Using Adobe Photoshop to adjust hairstyle

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  By Julian
Using Adobe Photoshop to adjust hairstyle

Hi all,

Today we’re going to be looking at how to style a Models hair using Photoshop.

In Photography, on the live end of it, some things are uncontrollable.

For example, if you are doing a shoot out in the open air with a model and the shot is for say a clothing magazine so the model has to look perfect because you’re trying to sell a product but that wind is up and you can’t control the hair, well this Photoshop technique is perfect to fix that hair up.

So the image we’ll be using today as you can see looks like the hair is a little messed up.

The Tools we’ll be looking at today is the Liquify Tool and the Clone Stamp Tool, these are excellent Tools for Retouching.

So what we’ll be looking to fix up in these easy steps is any areas that look messy like circled below, look for gaps in the hair, strays hanging out and maybe we could also thicken it up on the outside too.

As a tip I usually take a look at my image at the beginning and note down everything I want to change and mark it off as I go along.

To start off we’re going to use our Liquify Tool, Click on your Layer and drag it down and release to where I have shown you below to create a new layer.

Then click on Filter – Liquify

The Tool we’ll be using is the tool right up at the top left called the Forward Warp Tool.

Start with a large brush and click on the edges in the areas with thinner hair and just tease the hair in a little.

Make your brush smaller now and work at the smaller areas and work those all in on both sides.

Note: just like when you use the normal brush tool use the bracket keys to make your brush larger or smaller [ & ]

Make sure to keep things looking natural and try not to distort the face or any part of clothing.

So in short first you want to tease the hair a little with the large brush then start to work areas back in with the smaller brush.

You are working on a new layer so if it looks a bit strange don’t worry about it as we can fix it in a little bit.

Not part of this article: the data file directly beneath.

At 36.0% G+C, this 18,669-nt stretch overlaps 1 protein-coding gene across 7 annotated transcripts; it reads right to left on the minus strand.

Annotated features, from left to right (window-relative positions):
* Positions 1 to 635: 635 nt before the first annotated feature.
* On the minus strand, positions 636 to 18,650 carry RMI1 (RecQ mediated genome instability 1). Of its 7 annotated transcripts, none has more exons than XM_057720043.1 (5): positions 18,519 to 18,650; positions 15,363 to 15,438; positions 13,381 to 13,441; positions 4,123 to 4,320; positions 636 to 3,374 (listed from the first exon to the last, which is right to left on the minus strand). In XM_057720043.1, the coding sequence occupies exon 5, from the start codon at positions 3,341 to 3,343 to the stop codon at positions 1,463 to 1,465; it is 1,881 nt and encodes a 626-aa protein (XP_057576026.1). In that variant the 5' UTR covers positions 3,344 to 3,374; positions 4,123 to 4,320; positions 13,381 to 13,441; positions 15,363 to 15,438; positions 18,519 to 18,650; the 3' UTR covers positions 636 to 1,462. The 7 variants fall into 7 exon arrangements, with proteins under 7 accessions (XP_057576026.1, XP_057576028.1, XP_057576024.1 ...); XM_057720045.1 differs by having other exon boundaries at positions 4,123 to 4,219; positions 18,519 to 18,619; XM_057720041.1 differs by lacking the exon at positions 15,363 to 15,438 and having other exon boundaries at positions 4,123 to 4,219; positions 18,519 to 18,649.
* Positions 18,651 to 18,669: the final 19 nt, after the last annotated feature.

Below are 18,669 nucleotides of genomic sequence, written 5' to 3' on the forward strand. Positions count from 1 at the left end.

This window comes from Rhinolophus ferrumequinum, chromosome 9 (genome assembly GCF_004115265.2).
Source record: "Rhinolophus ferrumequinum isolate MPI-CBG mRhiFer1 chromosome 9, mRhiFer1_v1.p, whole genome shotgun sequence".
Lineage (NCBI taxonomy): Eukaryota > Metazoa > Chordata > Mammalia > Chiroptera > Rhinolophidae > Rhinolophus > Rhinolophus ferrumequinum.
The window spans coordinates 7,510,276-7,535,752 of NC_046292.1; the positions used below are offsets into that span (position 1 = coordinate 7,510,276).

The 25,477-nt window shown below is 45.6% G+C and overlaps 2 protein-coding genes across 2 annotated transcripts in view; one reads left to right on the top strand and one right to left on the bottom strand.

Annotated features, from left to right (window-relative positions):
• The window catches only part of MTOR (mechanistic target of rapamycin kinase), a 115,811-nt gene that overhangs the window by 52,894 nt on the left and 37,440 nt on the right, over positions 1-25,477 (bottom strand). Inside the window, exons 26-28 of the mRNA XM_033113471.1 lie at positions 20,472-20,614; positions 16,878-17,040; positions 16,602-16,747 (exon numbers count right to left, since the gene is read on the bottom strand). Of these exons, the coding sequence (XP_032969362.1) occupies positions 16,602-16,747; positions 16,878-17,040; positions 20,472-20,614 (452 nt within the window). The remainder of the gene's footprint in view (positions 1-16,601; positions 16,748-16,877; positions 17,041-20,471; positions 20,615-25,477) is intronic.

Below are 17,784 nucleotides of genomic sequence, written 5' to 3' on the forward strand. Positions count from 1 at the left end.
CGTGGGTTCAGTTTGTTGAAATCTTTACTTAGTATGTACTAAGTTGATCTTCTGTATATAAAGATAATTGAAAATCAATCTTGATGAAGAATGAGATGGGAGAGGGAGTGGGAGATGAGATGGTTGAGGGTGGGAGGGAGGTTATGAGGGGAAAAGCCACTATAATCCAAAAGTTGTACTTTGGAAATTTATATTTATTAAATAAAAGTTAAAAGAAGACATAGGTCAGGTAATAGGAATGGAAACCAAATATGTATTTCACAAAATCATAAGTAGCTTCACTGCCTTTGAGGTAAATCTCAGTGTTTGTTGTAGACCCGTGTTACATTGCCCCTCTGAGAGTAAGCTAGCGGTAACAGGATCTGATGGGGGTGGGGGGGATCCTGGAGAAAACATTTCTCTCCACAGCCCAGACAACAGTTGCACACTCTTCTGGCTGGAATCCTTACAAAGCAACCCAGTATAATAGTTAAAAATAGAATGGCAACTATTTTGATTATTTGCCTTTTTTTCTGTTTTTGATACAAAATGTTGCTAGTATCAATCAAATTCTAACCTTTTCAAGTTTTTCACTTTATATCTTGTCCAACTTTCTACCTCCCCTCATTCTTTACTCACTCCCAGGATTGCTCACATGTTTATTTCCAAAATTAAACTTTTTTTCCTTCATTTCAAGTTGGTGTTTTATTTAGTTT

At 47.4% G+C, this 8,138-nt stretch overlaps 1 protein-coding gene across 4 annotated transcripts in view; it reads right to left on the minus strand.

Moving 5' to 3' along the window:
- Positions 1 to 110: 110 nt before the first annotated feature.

Go back and forth and check if you have to, between the two layers, you can always re-open your Liquify Tool again.

Ok cool so by this stage you should have your hair fixed up a little, now we have to start filling in the hair and removing odd strays.

Open up a brand new layer to put our cloned hair in.

(S) is the short cut for the clone stamp so keep that in mind, it will come in handy.

What I do is I clone an area in the opposite part of the hair I do this so it doesn’t look all the same, it’s not good to clone from the same area you want to fix as this always ends up looking really strange and you can spot it from a mile away.

You end up having two things that look identical right beside each other when you clone stamp in this manner.

So what I do is I clone the hair by Holding Alt, then I click on my new layer and paint it in where I can see it, I’ll clone the size I generally need.

Then I click on Edit – Transform – Flip Horizontal

Press V to activate your move tool then you can move the hair into place.

Add it over where you want it to be and change your Blend mode to Darken, this means that it will only affect the lighter areas.

Now create a mask as shown below and paint it black, now switch your brush to white and start to paint in on the gaps on the hair with a soft brush to fill them in.

If there is any more loose hairs hanging out you can zoom in and using the clone stamp tool use the background and subtly paint over them, most of this should be done prior when you used the liquefy tool.

Hope this helps you to fix up those hair disasters.

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Graduated from college in 2002 with a degree in Art & Design, I started exploring my way in Graphic Design and Professional Post Production. Full-time freelancer since 2011.

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